CDC reports at least 52 cases of COVID variants in the United States


The Centers for Disease Control and Prevention reported on Wednesday that at least 52 cases of the new COVID-19 strain have been discovered in the United States.

California had at least 26 cases of the variant discovered last month in the UK.

Florida (22 cases), Colorado (two), Georgia (one) and New York (one) were other states in which the new strain had been found, according to CNN.

Although the new variant appears to be more contagious than the new coronavirus, there is no evidence that it is more deadly. There is also no evidence that the strain can escape the effects of vaccines or treatments.

The CDC said the numbers only indicated infections found by testing positive samples and did not represent the total number of cases circulating in the country. Also, the agency’s statistics may not immediately match those of state and local health departments.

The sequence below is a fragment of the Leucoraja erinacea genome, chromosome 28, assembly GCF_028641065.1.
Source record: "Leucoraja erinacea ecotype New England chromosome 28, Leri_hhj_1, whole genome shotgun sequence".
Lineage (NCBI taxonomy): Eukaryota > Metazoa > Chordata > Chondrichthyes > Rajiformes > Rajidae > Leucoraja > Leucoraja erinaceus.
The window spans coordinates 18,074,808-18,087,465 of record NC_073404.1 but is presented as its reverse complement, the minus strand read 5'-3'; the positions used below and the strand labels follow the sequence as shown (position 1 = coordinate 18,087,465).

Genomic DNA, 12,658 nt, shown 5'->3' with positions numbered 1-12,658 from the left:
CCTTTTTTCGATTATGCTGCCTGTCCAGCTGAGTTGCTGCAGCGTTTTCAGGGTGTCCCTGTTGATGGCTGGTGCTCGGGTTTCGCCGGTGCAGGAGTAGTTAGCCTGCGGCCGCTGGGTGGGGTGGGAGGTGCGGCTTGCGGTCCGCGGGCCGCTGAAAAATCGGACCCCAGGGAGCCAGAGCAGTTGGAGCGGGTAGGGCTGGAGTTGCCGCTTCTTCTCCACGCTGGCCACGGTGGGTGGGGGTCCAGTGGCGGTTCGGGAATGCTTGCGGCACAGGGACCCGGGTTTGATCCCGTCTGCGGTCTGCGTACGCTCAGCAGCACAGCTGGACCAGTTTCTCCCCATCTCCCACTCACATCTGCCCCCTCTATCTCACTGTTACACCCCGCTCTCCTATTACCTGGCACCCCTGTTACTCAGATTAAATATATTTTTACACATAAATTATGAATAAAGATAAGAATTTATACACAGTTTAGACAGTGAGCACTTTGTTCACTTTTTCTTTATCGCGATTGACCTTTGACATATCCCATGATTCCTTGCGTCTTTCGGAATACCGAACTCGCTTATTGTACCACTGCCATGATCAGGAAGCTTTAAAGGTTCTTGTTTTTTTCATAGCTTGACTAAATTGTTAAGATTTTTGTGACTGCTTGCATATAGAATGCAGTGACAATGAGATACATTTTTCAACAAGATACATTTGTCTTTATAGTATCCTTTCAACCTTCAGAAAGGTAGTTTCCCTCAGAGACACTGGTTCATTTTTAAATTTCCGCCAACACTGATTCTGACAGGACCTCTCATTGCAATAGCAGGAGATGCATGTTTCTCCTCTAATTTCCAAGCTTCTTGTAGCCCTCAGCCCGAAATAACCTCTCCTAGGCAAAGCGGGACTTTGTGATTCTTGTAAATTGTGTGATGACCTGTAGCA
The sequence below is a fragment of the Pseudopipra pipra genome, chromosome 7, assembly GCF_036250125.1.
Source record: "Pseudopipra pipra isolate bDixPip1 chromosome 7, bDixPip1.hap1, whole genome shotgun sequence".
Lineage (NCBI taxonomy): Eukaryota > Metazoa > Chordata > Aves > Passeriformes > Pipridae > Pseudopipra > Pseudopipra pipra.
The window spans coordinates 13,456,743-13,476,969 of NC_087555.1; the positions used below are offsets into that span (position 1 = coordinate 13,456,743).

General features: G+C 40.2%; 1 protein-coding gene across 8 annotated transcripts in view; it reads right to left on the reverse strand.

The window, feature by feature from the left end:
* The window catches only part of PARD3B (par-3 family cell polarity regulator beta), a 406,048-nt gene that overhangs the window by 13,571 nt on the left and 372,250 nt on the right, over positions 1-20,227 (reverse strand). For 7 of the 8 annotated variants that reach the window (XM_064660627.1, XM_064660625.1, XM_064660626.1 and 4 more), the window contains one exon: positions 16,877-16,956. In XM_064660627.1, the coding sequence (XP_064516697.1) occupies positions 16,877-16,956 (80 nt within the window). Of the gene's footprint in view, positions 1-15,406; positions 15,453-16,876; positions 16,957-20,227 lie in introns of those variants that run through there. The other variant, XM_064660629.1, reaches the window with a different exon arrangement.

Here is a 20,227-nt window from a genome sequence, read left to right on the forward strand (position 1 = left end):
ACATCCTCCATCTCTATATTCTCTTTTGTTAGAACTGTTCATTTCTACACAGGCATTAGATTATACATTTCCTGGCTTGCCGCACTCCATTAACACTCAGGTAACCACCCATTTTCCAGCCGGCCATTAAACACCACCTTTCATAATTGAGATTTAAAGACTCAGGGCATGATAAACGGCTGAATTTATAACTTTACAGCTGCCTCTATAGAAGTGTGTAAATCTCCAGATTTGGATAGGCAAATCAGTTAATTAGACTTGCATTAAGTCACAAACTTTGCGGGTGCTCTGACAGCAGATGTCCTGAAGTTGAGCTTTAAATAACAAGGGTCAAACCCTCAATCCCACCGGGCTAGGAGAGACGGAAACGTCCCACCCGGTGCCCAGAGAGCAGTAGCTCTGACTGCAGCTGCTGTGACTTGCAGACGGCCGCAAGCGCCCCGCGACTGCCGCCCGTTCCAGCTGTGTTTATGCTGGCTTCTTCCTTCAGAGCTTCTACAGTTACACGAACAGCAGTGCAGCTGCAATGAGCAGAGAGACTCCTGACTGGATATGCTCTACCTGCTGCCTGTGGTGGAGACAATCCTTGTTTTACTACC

There could be many more cases of the variant in the United States, according to experts, who criticized the country for not doing more genetic sequencing of virus samples to watch for mutations.

A CDC official told CNN that the agency plans to more than double the number of samples it sequences over the next two weeks, targeting 6,500 per week.

“It is important that we are monitoring the virus and that we can detect these trends that have implications for public health and clinical medicine,” Dr. Gregory Armstrong, director of the CDC’s Office of Advanced Molecular Detection, told CNN on Sunday.

According to the GISAID genomic database, on December 19 in Florida, the first known US sample of the new variant was found. However, collection dates are not available for all samples.

Since coronaviruses are constantly mutating, doctors and scientists are concerned that the virus may acquire changes that make it less vulnerable to vaccines or treatments.

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